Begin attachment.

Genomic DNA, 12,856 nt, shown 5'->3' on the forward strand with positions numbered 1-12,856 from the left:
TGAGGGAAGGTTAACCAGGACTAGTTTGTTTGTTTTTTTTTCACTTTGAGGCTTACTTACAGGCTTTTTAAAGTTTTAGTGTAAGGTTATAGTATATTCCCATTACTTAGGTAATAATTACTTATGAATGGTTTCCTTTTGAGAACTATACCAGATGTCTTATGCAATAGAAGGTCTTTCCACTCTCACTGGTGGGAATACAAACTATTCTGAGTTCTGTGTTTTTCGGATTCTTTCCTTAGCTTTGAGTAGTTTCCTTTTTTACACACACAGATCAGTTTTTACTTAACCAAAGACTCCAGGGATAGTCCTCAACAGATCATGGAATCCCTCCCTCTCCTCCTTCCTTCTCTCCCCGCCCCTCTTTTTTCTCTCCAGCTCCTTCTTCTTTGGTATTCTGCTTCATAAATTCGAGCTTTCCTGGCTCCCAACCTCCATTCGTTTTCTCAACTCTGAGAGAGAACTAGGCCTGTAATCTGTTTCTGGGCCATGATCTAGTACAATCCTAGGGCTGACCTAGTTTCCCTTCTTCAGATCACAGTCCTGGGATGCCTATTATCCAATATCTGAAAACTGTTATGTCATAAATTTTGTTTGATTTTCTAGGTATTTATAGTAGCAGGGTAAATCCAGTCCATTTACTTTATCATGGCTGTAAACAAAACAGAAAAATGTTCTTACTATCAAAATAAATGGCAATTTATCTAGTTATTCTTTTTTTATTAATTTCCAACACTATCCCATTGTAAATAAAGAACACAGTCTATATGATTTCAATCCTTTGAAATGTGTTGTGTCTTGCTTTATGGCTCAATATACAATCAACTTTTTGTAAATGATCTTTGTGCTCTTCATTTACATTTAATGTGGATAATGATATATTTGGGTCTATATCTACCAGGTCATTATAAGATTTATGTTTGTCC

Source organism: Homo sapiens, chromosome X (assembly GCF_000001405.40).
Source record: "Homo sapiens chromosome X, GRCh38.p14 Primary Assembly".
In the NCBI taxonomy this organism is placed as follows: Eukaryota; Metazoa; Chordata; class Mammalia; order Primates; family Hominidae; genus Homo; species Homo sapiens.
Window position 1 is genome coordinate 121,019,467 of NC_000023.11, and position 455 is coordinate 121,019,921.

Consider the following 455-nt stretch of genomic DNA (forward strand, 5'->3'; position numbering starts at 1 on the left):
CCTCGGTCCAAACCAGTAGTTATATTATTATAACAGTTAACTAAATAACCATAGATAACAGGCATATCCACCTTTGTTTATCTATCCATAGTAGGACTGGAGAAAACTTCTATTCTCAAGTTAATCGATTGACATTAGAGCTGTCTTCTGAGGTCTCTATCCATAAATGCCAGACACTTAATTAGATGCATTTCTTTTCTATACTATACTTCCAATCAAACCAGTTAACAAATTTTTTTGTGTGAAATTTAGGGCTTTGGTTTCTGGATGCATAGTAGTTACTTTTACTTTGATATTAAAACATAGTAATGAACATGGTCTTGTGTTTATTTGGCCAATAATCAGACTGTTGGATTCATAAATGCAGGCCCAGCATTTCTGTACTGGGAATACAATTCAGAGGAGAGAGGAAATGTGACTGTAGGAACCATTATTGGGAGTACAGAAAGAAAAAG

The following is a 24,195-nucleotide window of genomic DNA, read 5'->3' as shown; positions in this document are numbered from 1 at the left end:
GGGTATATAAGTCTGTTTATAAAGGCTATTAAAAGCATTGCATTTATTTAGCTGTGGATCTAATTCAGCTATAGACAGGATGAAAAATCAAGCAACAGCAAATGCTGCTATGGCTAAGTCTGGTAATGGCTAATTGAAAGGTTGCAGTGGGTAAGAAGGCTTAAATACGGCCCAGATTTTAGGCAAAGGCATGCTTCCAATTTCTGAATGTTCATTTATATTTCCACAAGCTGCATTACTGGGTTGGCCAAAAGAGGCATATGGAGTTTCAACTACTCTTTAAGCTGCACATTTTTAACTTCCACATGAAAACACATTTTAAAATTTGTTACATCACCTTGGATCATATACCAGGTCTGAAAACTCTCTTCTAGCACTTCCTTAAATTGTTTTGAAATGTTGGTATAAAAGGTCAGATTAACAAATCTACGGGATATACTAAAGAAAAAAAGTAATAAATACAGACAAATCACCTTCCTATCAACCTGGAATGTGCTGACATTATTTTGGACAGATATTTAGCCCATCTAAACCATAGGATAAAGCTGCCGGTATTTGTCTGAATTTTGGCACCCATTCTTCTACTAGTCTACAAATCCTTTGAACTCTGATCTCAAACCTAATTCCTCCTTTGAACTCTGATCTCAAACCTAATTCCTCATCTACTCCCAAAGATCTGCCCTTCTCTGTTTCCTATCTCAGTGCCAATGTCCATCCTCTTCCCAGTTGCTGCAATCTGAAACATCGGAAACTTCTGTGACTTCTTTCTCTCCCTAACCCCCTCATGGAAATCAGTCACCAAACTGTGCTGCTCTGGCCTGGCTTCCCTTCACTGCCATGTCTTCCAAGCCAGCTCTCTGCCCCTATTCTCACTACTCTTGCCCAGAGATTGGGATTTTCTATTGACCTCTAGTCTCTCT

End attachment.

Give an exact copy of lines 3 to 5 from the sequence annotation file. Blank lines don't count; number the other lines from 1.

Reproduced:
Source organism: Homo sapiens, chromosome X (assembly GCF_000001405.40).
Source record: "Homo sapiens chromosome X, GRCh38.p14 Primary Assembly".
In the NCBI taxonomy this organism is placed as follows: Eukaryota; Metazoa; Chordata; class Mammalia; order Primates; family Hominidae; genus Homo; species Homo sapiens.